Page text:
61. 61. Xiong J, Wang Y, Xue Q, Wu X. Synthesis of highly stable dispersions of nanosized copper particles using L-ascorbic acid. Green Chemistry. 2011;13(4):900-904
  62. 62. Yoosaf K, Ipe BI, Suresh CH, Thomas KG. In situ synthesis of metal nanoparticles and selective naked-eye detection of lead ions from aqueous media. The Journal of Physical Chemistry C. 2007;111(34):12839-12847
  63. 63. Verma DK, Patel S, Kushwah KS. Green biosynthesis of silver nanoparticles and impact on growth, chlorophyll, yield and phytotoxicity ofPhaseolus vulgarisL. Vegetos. 2020;33:648-657
  64. 64. Narayanan KB, Sakthivel N. Green synthesis of biogenic metal nanoparticles by terrestrial and aquatic phototrophic and heterotrophic eukaryotes and biocompatible agents. Advances in Colloid and Interface Science. 2011;169(2):59-79
  65. 65. Mittal AK, Chisti Y, Banerjee UC. Synthesis of metallic nanoparticles using plant extracts. Biotechnology Advances. 2013;31(2):346-356
  66. 66. Ai J, Biazar E, Jafarpour M, Montazeri M, Majdi A, Aminifard S, et al. Nanotoxicology and nanoparticle safety in biomedical designs. International Journal of Nanomedicine. 2011;6:1117
  67. 67. Pushkar DB, Sevak PI. Green synthesis of silver nanoparticles using Couroupita guianensis fruit pulp and its antibacterial properties. World Journal of Pharmaceutical Research. 2016;5(9):1174-1187
  68. 68. Miri A, Darroudi M, Sarani M. Biosynthesis of cerium oxide nanoparticles and its cytotoxicity survey against colon cancer cell line. Applied Organometallic Chemistry. 2020;34(1):e5308
  69. 69. Buazar F, Sweidi S, Badri M, Kroushawi F. Biofabrication of highly pure copper oxide nanoparticles using wheat seed extract and their catalytic activity: A mechanistic approach. Green Processing and Synthesis. 2019;8(1):691-702
  70. 70. Ali SG, Ansari MA, Alzohairy MA, Alomary MN, AlYahya S, Jalal M, et al. Biogenic gold nanoparticles as potent antibacterial and antibiofilm nano-antibiotics againstPseudomonas aeruginosa. Antibiotics. 2020;9(3):100
  71. 71. Nabi G, Raza W, Tahir MB. Green synthesis of TiO 2 nanoparticle using cinnamon powder extract and the study of optical properties. Journal of Inorganic and Organometallic Polymers and Materials. 2020;30(4):1425-1429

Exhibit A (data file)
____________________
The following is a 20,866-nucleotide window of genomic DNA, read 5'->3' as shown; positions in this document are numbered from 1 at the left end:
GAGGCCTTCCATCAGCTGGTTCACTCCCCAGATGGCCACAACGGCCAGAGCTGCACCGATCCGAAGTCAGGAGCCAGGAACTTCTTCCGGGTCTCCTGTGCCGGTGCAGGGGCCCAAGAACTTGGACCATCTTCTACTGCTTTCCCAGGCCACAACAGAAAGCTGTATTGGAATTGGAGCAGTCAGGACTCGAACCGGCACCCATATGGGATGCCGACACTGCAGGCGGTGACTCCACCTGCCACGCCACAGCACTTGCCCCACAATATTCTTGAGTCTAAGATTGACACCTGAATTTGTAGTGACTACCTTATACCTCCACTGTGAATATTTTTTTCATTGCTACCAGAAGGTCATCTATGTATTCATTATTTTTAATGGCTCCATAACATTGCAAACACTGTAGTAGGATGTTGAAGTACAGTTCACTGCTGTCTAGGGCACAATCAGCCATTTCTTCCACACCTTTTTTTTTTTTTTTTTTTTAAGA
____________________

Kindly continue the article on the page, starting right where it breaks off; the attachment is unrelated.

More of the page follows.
72. 72. Ogunyemi SO, Abdallah Y, Zhang M, Fouad H, Hong X, Ibrahim E, et al. Green synthesis of zinc oxide nanoparticles using different plant extracts and their antibacterial activity againstXanthomonas oryzaepv. oryzae. Artificial Cells, Nanomedicine, and Biotechnology. 2019;47(1):341-352
  73. 73. Makarov VV, Makarova SS, Love AJ, Sinitsyna OV, Dudnik AO, Yaminsky IV, et al. Biosynthesis of stable iron oxide nanoparticles in aqueous extracts ofHordeum vulgareandRumex acetosaplants. Langmuir. 2014;30(20):5982-5988
  74. 74. Hussain I, Singh NB, Singh A, Singh H, Singh SC. Green synthesis of nanoparticles and its potential application. Biotechnology Letters. 2016;38(4):545-560
  75. 75. Qu J, Yuan X, Wang X, Shao P. Zinc accumulation and synthesis of ZnO nanoparticles usingPhysalis alkekengiL. Environmental Pollution. 2011;159(7):1783-1788
  76. 76. Carmona ER, Benito N, Plaza T, Recio-Sánchez G. Green synthesis of silver nanoparticles by using leaf extracts from the endemicBuddleja globosahope. Green Chemistry Letters and Reviews. 2017;10(4):250-256
  77. 77. Soares MR, Corrêa RO, Stroppa PHF, Marques FC, Andrade GF, Corrêa CC, et al. Biosynthesis of silver nanoparticles usingCaesalpinia ferrea(Tul.) Martius extract: Physicochemical characterization, antifungal activity and cytotoxicity. PeerJ. 2018;6:e4361

Written By

Kalyan Singh Kushwah and Deepak Kumar Verma

Submitted: July 14th, 2021 Reviewed: October 22nd, 2021 Published: November 25th, 2021